Different types of Protein powder
Ah yes, good old whey. Quite possibly the number one selling supplement in the world; it is usually the top seller when you look at any online retailer’s top selling supplements. Whey protein is your common, fast-digesting, milk-derived protein of choice. Within this category, there are several sub-categories that should be examined.
Whey protein is derived from milk - during the process of making cheese, the liquid separates from the curds, and whey protein is derived from that liquid. After the liquid is removed from this separated, non-curd component, you are left with whey, and the other dairy-sourced protein casein, which we’ll examine a bit later.
Whey Isolate - This is generally considered one of the higher-end whey protein sources. While not terribly different from concentrate, it generally has slightly less lactose and fat, so it may be easier to digest for someone who has issues with lactose. It undergoes a finer filtration process, which serves to remove excess carbs, fat, and lactose.
Whey Concentrate - The most basic, slightly cheaper form. Still very good and beneficial, but often slightly higher in carbs/fat and lactose than isolate. The difference is not a huge though, so go with whichever one best suits your preference according to taste and cost.
Hydrolyzed Whey - The most expensive type on the market. Taking it a step further than isolate, this protein is pre-digested, in addition to being highly filtered, so you are left with a very pure protein that is incredibly fast to digest and absorb.
Casein protein, as mentioned above, is the other dairy protein formed from the liquid which separates from the curds during the cheese-making progress. Casein protein is famous for being very slow-digesting. Whereas whey protein is quick to digest and absorb in the body, casein undergoes a reaction in the stomach which slows the absorption rate, and it is often marketed as the slow-release protein.
It is more of a steady-drip of protein into the blood, in smaller quantities, vs. whey protein, which absorbs quickly and gets you all the protein at once. Some companies are beginning to sell hydrolyzed whey, but for the most part, it’s all going to be standard, micellar casein protein.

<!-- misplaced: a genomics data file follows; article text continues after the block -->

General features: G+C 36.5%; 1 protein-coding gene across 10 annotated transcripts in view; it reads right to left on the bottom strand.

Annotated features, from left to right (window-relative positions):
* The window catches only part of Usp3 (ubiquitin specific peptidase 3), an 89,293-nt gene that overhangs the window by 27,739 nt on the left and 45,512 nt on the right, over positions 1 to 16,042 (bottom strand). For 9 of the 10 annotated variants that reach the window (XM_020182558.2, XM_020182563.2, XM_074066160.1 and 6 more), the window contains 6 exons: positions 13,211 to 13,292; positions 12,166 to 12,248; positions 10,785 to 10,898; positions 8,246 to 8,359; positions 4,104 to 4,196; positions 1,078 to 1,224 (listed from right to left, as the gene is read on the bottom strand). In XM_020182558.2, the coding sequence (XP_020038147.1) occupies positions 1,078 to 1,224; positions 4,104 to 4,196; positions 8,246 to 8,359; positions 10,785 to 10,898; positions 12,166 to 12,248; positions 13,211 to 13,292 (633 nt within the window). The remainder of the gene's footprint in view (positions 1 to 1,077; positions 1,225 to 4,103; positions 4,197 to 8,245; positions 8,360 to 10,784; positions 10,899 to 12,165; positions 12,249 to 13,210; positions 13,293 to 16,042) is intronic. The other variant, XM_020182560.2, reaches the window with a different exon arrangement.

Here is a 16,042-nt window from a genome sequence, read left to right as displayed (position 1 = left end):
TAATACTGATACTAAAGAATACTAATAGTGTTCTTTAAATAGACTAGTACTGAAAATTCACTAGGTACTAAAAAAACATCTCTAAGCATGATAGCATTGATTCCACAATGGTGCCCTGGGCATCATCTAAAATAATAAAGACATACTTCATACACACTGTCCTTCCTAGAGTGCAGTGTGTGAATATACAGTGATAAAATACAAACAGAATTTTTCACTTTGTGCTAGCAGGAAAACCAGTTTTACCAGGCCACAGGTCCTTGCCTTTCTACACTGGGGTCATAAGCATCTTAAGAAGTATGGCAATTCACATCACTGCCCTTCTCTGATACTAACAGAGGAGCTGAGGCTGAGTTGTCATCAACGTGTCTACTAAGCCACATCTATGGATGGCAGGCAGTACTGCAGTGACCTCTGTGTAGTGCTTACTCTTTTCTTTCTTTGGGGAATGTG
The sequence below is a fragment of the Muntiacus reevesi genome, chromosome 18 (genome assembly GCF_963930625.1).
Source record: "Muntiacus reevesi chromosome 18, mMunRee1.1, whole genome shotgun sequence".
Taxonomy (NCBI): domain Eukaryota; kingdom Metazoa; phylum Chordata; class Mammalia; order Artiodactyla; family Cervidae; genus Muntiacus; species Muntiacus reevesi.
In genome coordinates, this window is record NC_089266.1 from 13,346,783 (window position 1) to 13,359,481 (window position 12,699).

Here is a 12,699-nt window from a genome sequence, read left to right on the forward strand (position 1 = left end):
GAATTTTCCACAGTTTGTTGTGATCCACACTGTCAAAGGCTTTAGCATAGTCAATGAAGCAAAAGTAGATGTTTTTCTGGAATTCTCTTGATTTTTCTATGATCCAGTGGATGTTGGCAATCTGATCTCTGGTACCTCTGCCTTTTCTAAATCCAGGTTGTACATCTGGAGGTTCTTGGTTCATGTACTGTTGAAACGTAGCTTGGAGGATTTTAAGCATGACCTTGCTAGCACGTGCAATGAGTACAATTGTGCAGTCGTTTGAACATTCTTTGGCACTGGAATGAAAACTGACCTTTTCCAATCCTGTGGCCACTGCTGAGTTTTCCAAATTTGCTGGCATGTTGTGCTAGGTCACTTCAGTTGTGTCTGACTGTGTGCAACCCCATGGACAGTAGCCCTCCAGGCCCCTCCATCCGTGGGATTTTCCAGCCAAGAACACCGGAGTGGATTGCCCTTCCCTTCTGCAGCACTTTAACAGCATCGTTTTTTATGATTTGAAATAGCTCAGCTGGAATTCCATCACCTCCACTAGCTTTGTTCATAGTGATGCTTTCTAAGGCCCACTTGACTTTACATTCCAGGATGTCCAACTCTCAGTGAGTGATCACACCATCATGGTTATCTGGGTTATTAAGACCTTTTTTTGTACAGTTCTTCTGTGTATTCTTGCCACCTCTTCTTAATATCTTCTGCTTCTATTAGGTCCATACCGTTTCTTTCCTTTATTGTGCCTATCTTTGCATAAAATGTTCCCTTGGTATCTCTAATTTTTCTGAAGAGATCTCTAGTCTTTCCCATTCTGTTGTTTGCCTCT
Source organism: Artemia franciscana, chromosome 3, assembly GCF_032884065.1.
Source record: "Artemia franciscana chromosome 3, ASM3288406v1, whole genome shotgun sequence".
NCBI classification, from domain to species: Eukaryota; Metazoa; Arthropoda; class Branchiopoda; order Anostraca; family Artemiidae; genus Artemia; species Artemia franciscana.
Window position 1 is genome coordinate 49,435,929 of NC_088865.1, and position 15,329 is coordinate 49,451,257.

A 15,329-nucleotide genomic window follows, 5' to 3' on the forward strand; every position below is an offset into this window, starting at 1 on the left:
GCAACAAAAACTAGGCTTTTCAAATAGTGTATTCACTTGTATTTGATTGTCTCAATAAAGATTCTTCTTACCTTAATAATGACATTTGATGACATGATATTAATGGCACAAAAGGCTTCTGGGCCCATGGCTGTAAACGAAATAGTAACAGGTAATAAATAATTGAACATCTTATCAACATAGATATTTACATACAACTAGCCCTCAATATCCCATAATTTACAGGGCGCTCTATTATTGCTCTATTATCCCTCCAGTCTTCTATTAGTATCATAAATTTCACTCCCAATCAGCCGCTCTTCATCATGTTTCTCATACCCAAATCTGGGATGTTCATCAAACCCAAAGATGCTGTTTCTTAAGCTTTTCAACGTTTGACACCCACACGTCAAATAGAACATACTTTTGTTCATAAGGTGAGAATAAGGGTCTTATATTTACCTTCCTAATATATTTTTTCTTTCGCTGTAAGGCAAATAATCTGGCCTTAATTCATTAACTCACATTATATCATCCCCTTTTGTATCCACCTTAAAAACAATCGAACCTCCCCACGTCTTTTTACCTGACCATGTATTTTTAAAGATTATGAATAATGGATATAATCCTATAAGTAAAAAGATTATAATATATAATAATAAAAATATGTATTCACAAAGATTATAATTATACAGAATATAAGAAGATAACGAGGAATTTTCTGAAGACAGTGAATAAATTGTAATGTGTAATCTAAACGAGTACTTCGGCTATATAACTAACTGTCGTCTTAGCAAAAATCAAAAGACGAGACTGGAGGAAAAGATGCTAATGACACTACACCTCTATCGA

Soy protein is derived from the soy bean, if you couldn’t tell from the name. It is a plant-based protein, which serves as an alternative to dairy for those who wish to keep dairy out of the diet, or who have extreme lactose intolerance. Just like whey protein, it comes in concentrate and isolate, and the difference between the two is very small.
People often claim that soy protein is bad for muscle gains, as soy products have been linked to increased estrogen, something most men don’t want. If heavy soy consumption is a part of your diet, this may be an issue, however, if your only soy products are a scoop or two of soy protein, chances are this will be a non-issue.
Beyond soy protein, there are certain blends of plant proteins available, which derive their sources from things such as other beans and peas. Plant proteins will have varying nutritional profiles, and while not unhealthy, are not very popular outside of the vegetarian community, due to their high cost to low protein ratio. Someone following a vegan diet may find these useful, but most people will get better value for their money sticking with a dairy-based protein.
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